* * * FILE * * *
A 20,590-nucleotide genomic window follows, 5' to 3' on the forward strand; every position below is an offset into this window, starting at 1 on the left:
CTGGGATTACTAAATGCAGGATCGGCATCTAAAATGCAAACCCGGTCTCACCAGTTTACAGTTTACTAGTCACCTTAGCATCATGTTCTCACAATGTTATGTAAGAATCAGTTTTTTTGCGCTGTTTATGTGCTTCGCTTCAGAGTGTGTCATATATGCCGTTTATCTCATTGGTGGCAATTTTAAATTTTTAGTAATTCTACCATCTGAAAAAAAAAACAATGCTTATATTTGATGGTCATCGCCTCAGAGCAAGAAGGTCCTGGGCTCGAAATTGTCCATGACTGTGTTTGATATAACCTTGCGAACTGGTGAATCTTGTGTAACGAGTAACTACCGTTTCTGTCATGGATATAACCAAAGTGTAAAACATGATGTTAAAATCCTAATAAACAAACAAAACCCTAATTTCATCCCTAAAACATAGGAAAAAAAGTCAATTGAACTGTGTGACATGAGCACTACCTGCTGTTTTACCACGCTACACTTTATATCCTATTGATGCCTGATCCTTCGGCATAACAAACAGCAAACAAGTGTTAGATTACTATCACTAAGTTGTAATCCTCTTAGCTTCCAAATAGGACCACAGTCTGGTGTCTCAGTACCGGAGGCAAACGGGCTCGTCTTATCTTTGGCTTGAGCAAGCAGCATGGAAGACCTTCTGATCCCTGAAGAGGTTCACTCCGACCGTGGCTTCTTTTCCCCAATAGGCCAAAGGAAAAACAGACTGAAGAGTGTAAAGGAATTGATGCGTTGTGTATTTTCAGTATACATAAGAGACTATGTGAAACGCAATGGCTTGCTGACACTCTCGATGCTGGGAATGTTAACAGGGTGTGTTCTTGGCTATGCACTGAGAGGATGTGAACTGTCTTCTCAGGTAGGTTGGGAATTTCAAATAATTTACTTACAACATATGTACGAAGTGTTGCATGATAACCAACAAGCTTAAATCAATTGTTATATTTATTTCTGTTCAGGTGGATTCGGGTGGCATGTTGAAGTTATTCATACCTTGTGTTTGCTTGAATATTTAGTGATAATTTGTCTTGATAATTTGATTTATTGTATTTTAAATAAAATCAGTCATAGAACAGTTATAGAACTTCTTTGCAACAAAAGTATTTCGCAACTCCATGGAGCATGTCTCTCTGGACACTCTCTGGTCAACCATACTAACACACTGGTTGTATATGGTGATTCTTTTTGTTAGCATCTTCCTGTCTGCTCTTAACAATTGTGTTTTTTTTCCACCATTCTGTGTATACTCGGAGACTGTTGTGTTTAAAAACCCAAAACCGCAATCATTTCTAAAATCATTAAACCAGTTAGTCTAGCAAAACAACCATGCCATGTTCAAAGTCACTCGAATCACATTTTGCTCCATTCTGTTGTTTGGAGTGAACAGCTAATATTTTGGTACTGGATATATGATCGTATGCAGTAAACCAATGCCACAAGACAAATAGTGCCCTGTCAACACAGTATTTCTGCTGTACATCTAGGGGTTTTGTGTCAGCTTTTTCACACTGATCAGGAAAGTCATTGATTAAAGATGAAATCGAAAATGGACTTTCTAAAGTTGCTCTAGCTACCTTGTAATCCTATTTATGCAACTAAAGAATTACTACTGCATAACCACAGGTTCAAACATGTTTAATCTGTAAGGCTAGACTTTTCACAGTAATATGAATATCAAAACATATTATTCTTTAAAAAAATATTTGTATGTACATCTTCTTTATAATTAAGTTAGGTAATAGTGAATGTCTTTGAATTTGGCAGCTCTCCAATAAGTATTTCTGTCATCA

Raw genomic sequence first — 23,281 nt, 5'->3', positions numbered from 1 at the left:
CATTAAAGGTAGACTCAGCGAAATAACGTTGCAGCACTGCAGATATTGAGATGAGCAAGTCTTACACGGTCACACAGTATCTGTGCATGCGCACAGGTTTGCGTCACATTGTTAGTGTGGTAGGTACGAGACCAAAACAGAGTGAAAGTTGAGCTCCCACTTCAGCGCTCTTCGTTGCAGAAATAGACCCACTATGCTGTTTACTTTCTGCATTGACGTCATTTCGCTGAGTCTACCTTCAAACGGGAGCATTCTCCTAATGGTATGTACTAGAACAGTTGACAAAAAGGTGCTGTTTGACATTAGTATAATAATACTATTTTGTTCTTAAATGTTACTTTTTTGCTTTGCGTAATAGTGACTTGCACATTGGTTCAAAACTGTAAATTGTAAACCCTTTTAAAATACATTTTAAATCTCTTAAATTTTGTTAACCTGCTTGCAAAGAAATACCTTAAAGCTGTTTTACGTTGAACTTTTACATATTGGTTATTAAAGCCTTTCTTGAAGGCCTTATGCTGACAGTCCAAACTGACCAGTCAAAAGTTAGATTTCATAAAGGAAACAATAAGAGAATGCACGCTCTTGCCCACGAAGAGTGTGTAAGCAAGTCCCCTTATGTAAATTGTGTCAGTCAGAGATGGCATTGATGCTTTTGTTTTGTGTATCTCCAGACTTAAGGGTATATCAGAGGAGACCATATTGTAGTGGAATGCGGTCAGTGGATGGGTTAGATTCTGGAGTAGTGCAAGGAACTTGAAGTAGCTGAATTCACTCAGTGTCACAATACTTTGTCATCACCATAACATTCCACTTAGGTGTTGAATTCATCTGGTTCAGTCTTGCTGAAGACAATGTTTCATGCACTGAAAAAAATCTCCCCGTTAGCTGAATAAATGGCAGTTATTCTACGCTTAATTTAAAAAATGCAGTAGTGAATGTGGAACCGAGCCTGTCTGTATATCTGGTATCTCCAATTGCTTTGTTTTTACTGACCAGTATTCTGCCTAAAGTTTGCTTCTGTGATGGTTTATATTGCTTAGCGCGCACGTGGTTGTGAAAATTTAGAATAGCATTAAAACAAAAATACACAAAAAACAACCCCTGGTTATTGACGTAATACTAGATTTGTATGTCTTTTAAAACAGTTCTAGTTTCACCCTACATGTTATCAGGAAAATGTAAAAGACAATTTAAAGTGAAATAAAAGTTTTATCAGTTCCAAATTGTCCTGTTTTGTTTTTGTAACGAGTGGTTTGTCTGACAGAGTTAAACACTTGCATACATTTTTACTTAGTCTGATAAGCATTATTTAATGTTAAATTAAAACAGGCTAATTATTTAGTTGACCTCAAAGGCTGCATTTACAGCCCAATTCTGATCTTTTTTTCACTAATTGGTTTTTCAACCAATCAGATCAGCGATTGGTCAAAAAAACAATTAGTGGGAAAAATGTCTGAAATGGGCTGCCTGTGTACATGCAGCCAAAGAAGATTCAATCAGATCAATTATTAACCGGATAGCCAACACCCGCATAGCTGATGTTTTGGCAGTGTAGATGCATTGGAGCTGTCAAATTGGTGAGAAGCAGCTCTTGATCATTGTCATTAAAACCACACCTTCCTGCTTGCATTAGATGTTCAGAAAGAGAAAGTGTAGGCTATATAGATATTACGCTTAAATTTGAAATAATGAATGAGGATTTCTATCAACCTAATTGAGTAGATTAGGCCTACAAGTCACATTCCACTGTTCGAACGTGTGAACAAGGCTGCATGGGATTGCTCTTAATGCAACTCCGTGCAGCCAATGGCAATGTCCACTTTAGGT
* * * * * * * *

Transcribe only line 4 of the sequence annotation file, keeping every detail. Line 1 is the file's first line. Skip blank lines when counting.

CATTAAAGGTAGACTCAGCGAAATAACGTTGCAGCACTGCAGATATTGAGATGAGCAAGTCTTACACGGTCACACAGTATCTGTGCATGCGCACAGGTTTGCGTCACATTGTTAGTGTGGTAGGTACGAGACCAAAACAGAGTGAAAGTTGAGCTCCCACTTCAGCGCTCTTCGTTGCAGAAATAGACCCACTATGCTGTTTACTTTCTGCATTGACGTCATTTCGCTGAGTCTACCTTCAAACGGGAGCATTCTCCTAATGGTATGTACTAGAACAGTTGACAAAAAGGTGCTGTTTGACATTAGTATAATAATACTATTTTGTTCTTAAATGTTACTTTTTTGCTTTGCGTAATAGTGACTTGCACATTGGTTCAAAACTGTAAATTGTAAACCCTTTTAAAATACATTTTAAATCTCTTAAATTTTGTTAACCTGCTTGCAAAGAAATACCTTAAAGCTGTTTTACGTTGAACTTTTACATATTGGTTATTAAAGCCTTTCTTGAAGGCCTTATGCTGACAGTCCAAACTGACCAGTCAAAAGTTAGATTTCATAAAGGAAACAATAAGAGAATGCACGCTCTTGCCCACGAAGAGTGTGTAAGCAAGTCCCCTTATGTAAATTGTGTCAGTCAGAGATGGCATTGATGCTTTTGTTTTGTGTATCTCCAGACTTAAGGGTATATCAGAGGAGACCATATTGTAGTGGAATGCGGTCAGTGGATGGGTTAGATTCTGGAGTAGTGCAAGGAACTTGAAGTAGCTGAATTCACTCAGTGTCACAATACTTTGTCATCACCATAACATTCCACTTAGGTGTTGAATTCATCTGGTTCAGTCTTGCTGAAGACAATGTTTCATGCACTGAAAAAAATCTCCCCGTTAGCTGAATAAATGGCAGTTATTCTACGCTTAATTTAAAAAATGCAGTAGTGAATGTGGAACCGAGCCTGTCTGTATATCTGGTATCTCCAATTGCTTTGTTTTTACTGACCAGTATTCTGCCTAAAGTTTGCTTCTGTGATGGTTTATATTGCTTAGCGCGCACGTGGTTGTGAAAATTTAGAATAGCATTAAAACAAAAATACACAAAAAACAACCCCTGGTTATTGACGTAATACTAGATTTGTATGTCTTTTAAAACAGTTCTAGTTTCACCCTACATGTTATCAGGAAAATGTAAAAGACAATTTAAAGTGAAATAAAAGTTTTATCAGTTCCAAATTGTCCTGTTTTGTTTTTGTAACGAGTGGTTTGTCTGACAGAGTTAAACACTTGCATACATTTTTACTTAGTCTGATAAGCATTATTTAATGTTAAATTAAAACAGGCTAATTATTTAGTTGACCTCAAAGGCTGCATTTACAGCCCAATTCTGATCTTTTTTTCACTAATTGGTTTTTCAACCAATCAGATCAGCGATTGGTCAAAAAAACAATTAGTGGGAAAAATGTCTGAAATGGGCTGCCTGTGTACATGCAGCCAAAGAAGATTCAATCAGATCAATTATTAACCGGATAGCCAACACCCGCATAGCTGATGTTTTGGCAGTGTAGATGCATTGGAGCTGTCAAATTGGTGAGAAGCAGCTCTTGATCATTGTCATTAAAACCACACCTTCCTGCTTGCATTAGATGTTCAGAAAGAGAAAGTGTAGGCTATATAGATATTACGCTTAAATTTGAAATAATGAATGAGGATTTCTATCAACCTAATTGAGTAGATTAGGCCTACAAGTCACATTCCACTGTTCGAACGTGTGAACAAGGCTGCATGGGATTGCTCTTAATGCAACTCCGTGCAGCCAATGGCAATGTCCACTTTAGGT